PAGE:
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Going Global

Which suppliers are truly global? Our survey picks the winners among 50 major parts makers. Here's some advice for automotive parts suppliers: If you want to expand operations around the world, it pays to specialize.

According to a survey by Automotive News International and consulting firm A.T. Kearney Inc., four of the world's five top global suppliers dominate their product segments.

The products themselves are varied, and the nationality of the companies - which include Takata Inc., the Freudenberg and NOK Group, Autoliv Inc., DuPont and Robert Bosch GmbH - are equally diverse.

But these companies do have something in common. They specialize in products - such as paint, airbags and antilock brakes - that have been consolidated to a few major suppliers.

The one exception is Freudenberg, which makes engine seals and gaskets. We believe the market in engine seals is ripe for consolidation.

Automotive News International developed its supplier-ranking formula - which we call our Global Quotient - using a statistical formula developed by A.T. Kearney.

Our formula ranks the 50 largest suppliers according to last year's sales of original equipment in each major world market: Europe, North America and Asia. The formula indicates which suppliers have the most balanced sales in each major region. If a supplier's sales in a region closely mirrored that market's share of total world auto production, the supplier got a high ranking.

But our Global Quotient does not compare raw sales of each supplier. For example, Delphi Automotive Systems Corp. - the world's largest supplier - dwarfs its competitors in sales. But Delphi ranks only 44th on our list, because most of its sales are in North America.

According to A.T. Kearney's analysis, Takata and Freudenberg ranked far ahead of the competition. Both companies have a remarkable balance of sales in Asia, North America and Europe.

Different strategies

While the top suppliers tend to be specialists, they adopt a variety of strategies to enter new markets. Autoliv, for example, forms joint ventures with local companies, then gradually assumes control. Freudenberg formed a close alliance with NOK, a Japanese competitor. And some, such as Takata and Bosch, acquire key suppliers.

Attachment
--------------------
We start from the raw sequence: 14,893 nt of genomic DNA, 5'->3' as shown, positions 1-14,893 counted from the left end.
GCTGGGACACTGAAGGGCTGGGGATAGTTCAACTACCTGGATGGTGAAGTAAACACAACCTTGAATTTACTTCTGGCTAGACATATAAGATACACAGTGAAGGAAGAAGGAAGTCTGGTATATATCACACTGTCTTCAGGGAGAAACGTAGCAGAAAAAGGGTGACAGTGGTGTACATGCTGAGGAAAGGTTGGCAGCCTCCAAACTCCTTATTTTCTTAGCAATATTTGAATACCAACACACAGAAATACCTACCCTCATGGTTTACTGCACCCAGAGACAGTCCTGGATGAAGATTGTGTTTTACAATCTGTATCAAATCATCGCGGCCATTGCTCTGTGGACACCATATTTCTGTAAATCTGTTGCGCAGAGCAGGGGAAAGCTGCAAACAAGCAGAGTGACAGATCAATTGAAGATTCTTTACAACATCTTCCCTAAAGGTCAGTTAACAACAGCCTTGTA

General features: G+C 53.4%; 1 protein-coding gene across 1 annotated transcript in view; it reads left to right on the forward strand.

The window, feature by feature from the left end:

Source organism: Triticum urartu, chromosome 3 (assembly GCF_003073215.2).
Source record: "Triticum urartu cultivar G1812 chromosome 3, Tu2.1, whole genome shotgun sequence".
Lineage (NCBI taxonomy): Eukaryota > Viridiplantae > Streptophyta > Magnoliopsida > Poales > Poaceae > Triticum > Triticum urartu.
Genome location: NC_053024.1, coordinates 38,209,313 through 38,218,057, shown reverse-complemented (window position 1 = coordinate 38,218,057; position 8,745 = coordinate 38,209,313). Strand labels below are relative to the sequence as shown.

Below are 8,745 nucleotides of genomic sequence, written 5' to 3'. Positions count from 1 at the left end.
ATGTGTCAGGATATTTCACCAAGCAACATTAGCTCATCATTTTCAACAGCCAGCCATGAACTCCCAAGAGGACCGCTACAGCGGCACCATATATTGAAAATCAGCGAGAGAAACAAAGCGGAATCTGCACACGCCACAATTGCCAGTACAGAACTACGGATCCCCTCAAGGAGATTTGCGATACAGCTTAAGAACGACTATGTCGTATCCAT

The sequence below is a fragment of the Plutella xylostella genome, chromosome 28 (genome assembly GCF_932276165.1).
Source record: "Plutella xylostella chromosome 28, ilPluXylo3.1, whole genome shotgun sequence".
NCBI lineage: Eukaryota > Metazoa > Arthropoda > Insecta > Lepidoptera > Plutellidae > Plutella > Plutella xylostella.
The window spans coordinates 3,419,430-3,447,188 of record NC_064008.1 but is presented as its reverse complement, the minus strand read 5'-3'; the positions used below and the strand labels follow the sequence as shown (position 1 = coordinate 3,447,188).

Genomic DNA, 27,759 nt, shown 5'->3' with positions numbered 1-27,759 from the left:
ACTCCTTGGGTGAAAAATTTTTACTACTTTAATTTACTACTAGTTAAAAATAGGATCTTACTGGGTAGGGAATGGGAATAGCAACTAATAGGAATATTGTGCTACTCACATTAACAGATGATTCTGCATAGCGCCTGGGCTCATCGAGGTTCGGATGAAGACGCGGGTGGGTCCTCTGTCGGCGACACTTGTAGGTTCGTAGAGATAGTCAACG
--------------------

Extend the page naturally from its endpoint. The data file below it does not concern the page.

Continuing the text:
Does overseas expansion guarantee high profits and happy investors? Well, no. The ranks of suppliers are littered with companies that tried - and failed - to go global.

One such example is FederalMogul Corp., a maker of engine components based in Michigan that wanted to become a $10 billion supplier by 2002. To do so, it embarked upon a buying spree that included the $2.9 billion purchase of T&N plc, a supplier based in the United Kingdom. Now, FederalMogul is struggling to resolve several hundred asbestos-related product liability lawsuits inherited from T&N.

None of our top five suppliers have made such a blunder - yet. Some, such as Bosch, Autoliv and Takata, have made major overseas acquisitions when it fit their strategies. But none believes in growth for growth's sake.

Will Takata, Freudenberg, Autoliv, DuPont and Bosch top our list in 2002? Given their strategies, they are likely to do well. We will check their progress in a year.

IT TAKES TIME

Conclusions? It's possible to expand into new overseas markets without forming joint ventures or buying a local supplier. But this do-it-yourself approach takes time - lots of time.

'If you have a decade to work with - and if you can follow your own customers - you can do it,' says Jim Mateyka, a vice president at A.T. Kearney. 'But it's very slow. If you don't make acquisitions, you have to follow your customers around the globe.'

In the following articles, we will explain each of the top five suppliers' growth strategies and the lessons to be learned.

You can reach David Sedgwick at dsedgwick@crain.com

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